Good Pet Dental Care Starts with X-rays
Almost all pets over the age of two suffer from dental disease. Have you noticed the dark yellow-brown coating on your pet's teeth or the awful smell, dropping of food, and loss of weight? Can you imagine the pain they must feel from loose teeth or rotten roots?
Dental disease can progress to heart problems, kidney disease and early death. However, dental disease in pets is preventable with proper home care as well as routine exams and cleanings.
During a pet's annual exams, we frequently find problems in the mouth. We pay great attention to our teeth — visiting the human dentist every 6 months, brushing and flossing daily. If only we would do that for our pets to combat the development of the bacterial scum layer, plaque, and then the invasion of bacteria into deeper tissues (periodontal).
With the added capability of our dental digital x-rays, we can find hidden disease and problems. Our patients can't tell us if a tooth hurts, so they suffer in silence and struggle to eat. Tooth resorption is a major problem that only digital dental x-rays can reveal. It happens in dogs, but more frequently in cats.
Baby teeth erupt early in life, but last a short time as adult teeth push them out. In order for the baby teeth to fall out, certain cells resorb (or eat) their own tooth roots. In the early stages, resorption happens below the gum line and there is no inflammation or pain. Once the resorption breaks through the level of gum tissue, it becomes contaminated with bacteria and becomes inflamed and painful. This is "teething pain" and is short-lived while the tooth falls out and tissue heals.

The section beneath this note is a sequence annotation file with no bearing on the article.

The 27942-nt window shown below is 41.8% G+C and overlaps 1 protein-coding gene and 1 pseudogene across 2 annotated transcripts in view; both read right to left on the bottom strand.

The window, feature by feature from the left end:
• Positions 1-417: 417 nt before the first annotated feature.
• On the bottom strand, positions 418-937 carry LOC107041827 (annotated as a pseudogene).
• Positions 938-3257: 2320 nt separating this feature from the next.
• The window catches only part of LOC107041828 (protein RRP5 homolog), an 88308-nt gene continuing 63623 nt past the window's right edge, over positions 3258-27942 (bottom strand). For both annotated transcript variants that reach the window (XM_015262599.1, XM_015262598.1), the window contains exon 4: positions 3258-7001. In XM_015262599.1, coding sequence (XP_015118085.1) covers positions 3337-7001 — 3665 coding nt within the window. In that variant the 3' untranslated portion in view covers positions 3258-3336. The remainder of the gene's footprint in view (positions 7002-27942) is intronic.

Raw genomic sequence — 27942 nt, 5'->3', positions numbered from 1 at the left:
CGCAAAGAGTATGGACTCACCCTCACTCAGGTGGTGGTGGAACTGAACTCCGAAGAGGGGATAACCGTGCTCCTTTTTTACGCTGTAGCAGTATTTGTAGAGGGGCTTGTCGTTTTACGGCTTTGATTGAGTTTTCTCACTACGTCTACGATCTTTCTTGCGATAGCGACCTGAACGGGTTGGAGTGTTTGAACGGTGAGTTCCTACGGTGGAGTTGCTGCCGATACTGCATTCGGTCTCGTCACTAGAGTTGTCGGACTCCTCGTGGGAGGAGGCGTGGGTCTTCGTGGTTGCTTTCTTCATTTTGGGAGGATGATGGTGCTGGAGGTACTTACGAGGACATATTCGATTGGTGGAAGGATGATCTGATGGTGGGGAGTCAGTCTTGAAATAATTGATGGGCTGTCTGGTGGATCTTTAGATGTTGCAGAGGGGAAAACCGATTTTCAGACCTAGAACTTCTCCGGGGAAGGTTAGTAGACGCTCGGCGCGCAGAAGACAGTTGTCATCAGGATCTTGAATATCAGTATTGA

Adult tooth roots are not supposed to resorb. They should remain intact and unchanged. For reasons we don't understand, the adult teeth in cats often undergo resorption. This process isn't organized and can start anywhere on the root(s) of the teeth ending with significant bone loss and pain. There is no way to repair the damage or halt the resorption process. The only treatment is extraction of these affected teeth, which we find by dental x-rays.
Digital dental x-rays also help us sleuth the reason a tooth appears missing. Is it truly missing, or is there an impacted tooth? Is there a remnant of a root from a broken tooth? Teeth may appear normal, but they may have a dead pulp or periodontal disease that can only be detected with dental x-rays. In one study, 28% of dogs and 41% of cats with "normal" teeth had clinically significant disease.
For complete dental care, dental x-rays and an ultrasonic cleaning with polishing makes a difference in your pet's life. We begin the process and, hopefully, you will continue the care with our help and dental products in your home.